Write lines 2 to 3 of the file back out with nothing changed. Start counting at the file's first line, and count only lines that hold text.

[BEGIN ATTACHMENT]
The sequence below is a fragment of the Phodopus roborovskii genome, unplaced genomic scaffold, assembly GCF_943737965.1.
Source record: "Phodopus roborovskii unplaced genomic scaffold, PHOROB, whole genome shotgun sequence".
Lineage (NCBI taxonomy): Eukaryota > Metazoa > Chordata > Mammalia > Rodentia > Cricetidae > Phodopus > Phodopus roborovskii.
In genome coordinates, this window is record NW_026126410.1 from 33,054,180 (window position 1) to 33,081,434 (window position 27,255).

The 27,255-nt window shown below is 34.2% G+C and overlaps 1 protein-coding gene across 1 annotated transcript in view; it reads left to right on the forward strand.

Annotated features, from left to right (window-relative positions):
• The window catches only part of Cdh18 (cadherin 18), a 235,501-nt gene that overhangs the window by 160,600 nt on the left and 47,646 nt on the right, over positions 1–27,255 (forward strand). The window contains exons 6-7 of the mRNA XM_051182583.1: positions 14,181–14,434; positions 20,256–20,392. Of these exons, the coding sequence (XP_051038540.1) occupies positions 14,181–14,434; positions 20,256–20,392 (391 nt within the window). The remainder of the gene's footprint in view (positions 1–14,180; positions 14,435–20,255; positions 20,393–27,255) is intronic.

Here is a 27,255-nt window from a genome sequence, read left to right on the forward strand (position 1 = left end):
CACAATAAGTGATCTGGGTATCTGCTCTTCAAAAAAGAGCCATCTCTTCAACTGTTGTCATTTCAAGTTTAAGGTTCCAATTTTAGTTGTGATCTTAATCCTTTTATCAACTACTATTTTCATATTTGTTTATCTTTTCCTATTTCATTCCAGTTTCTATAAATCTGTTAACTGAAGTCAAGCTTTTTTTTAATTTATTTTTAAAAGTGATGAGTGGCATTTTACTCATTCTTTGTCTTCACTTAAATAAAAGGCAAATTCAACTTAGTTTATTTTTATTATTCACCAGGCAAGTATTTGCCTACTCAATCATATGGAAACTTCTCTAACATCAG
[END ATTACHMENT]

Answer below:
Source record: "Phodopus roborovskii unplaced genomic scaffold, PHOROB, whole genome shotgun sequence".
Lineage (NCBI taxonomy): Eukaryota > Metazoa > Chordata > Mammalia > Rodentia > Cricetidae > Phodopus > Phodopus roborovskii.